The new deal will grant Hulu a first look at U.S. streaming video-on-demand rights to future animé series produced and released by Funimation beginning in 2019, and will make Hulu and Funimation the co-exclusive première destinations to certain new subtitled animé hits day and date with the worldwide première in Japan. It also broadens Hulu and Funimation’s previously-existing agreement and will make both Hulu and Funimation the co-exclusive U.S. première homes to dozens of highly-anticipated, new animé titles each year.
Funimation’s catalog includes over 600 titles, such as Tokyo Ghoul, Attack on Titan, Sword Art Online, Goblin Slayer, Rascal Does Not Dream of Bunny Girl Senpai, Last Exile, Project Blue Earth SOS, Haibane Renmei, and The Melancholy of Haruhi Suzumiya. Presumably, all of these titles will become available to Hulu subscribers.
Forbes’ Rob Salkowitz sees the partnership as a direct response to Netflix’s recent, and massive, investments in animé:
Last year it looked like Netflix had locked up an under-appreciated niche in the pop culture space, Japanese-style animation (animé), by bankrolling more than a dozen new series and original movies, as well as bringing hits from the Asian market to North American audiences. But Hulu has now launched a major counter-offensive, inking a first-look deal with Sony-owned animé powerhouse Funimation to distribute new licensed and produced titles starting in 2019. This is the largest agreement the streamer has made for animé programming to date.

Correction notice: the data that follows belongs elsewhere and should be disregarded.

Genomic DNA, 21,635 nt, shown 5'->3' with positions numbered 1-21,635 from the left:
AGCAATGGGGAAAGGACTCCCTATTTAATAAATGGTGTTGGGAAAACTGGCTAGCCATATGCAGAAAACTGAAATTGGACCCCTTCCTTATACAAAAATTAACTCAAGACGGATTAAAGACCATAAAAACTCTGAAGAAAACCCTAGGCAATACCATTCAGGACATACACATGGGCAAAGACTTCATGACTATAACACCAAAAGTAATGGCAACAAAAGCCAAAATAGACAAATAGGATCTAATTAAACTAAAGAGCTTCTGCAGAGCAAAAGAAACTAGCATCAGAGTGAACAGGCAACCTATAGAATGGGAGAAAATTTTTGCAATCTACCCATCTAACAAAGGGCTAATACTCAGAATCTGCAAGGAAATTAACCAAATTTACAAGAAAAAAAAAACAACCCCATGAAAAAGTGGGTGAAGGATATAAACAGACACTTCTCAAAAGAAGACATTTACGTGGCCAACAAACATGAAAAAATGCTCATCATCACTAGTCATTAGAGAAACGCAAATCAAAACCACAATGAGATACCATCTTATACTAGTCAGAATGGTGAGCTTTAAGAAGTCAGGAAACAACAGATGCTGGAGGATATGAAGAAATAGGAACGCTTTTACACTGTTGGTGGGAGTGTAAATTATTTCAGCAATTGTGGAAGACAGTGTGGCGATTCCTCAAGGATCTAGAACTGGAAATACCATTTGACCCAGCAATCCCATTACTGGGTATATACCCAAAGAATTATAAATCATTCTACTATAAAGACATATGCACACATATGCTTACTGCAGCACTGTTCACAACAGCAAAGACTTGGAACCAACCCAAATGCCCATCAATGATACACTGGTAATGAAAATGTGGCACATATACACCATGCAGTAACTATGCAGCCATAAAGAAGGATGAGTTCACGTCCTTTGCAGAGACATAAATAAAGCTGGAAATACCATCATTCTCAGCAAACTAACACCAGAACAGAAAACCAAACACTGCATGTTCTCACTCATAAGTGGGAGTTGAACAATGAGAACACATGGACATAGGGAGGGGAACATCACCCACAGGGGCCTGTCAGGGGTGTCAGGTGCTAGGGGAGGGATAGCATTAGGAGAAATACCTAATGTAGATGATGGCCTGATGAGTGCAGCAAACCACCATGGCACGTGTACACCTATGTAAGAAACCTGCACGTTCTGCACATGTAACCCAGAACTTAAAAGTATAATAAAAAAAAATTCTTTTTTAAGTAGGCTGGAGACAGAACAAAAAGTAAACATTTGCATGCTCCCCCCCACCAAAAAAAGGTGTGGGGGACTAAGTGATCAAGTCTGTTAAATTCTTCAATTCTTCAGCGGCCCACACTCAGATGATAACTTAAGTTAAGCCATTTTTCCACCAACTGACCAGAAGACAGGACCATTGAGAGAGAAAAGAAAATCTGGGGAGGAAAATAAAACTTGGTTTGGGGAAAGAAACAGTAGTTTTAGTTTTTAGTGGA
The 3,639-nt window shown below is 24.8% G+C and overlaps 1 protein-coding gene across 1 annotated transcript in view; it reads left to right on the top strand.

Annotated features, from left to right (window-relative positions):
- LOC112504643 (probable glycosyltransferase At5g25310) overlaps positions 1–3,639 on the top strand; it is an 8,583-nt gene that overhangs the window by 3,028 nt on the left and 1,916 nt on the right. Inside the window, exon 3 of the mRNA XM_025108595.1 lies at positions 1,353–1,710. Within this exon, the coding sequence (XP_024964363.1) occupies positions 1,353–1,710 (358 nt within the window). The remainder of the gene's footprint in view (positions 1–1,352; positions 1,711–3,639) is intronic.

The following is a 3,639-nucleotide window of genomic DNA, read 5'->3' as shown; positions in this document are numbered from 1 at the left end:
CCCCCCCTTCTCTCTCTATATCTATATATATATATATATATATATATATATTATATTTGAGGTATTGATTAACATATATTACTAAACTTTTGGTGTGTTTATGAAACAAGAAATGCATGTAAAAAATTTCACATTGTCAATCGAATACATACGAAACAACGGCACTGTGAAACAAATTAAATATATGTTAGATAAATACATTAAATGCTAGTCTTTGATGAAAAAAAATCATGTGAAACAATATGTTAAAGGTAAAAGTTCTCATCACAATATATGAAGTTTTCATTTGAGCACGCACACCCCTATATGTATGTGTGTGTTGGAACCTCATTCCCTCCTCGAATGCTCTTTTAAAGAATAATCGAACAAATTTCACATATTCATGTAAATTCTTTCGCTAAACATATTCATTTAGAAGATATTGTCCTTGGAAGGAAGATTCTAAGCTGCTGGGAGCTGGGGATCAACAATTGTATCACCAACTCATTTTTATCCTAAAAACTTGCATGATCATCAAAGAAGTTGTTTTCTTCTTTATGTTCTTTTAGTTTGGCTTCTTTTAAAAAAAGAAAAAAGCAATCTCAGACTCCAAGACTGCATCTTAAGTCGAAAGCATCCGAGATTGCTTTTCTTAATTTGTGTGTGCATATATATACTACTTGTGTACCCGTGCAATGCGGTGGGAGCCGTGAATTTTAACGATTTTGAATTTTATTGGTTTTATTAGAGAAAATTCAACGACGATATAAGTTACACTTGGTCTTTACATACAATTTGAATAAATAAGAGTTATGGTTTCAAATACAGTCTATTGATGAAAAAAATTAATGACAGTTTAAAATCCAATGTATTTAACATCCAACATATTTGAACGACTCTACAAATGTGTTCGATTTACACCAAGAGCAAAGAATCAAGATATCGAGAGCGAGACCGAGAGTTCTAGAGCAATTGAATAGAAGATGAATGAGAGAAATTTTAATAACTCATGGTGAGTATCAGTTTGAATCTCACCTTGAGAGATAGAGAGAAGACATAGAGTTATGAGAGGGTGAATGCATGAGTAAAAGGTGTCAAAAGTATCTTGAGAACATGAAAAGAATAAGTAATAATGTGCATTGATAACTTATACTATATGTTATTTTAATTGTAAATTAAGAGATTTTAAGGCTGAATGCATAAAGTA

While the ROI here is impossible to determine yet, especially considering the expense involved in producing animé, there are business reasons for investing in animé:
Animation in general and animé in particular are important battlefields in the escalating competition between streaming services, even though they don’t command the money and attention of the big scripted live-action original series. Shows like My Hero Academia, last year’s breakout hit about a high school for super-powered kids, may not register with the older, male-leaning comics and superhero audience in the US, but they are huge hits globally and attract a much younger, more demographically diverse fan base. Their organic social media footprint is gigantic, and they activate fans who inhabit hard-to-reach social platforms like WhatsApp and Snapchat.
However this deal ends up shaking out, I’m just excited that a whole new batch of streamers — Hulu crossed the 20 million subscriber mark earlier this year — will get to see criminally unheralded titles like Project Blue Earth SOS and Haibane Renmei.
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I've also written for Christ and Pop Culture, ScreenAnarchy, Filmwell, and Christian Research Journal. I pay the bills by creating beautiful user interfaces and websites for Firespring and Red Bicycle.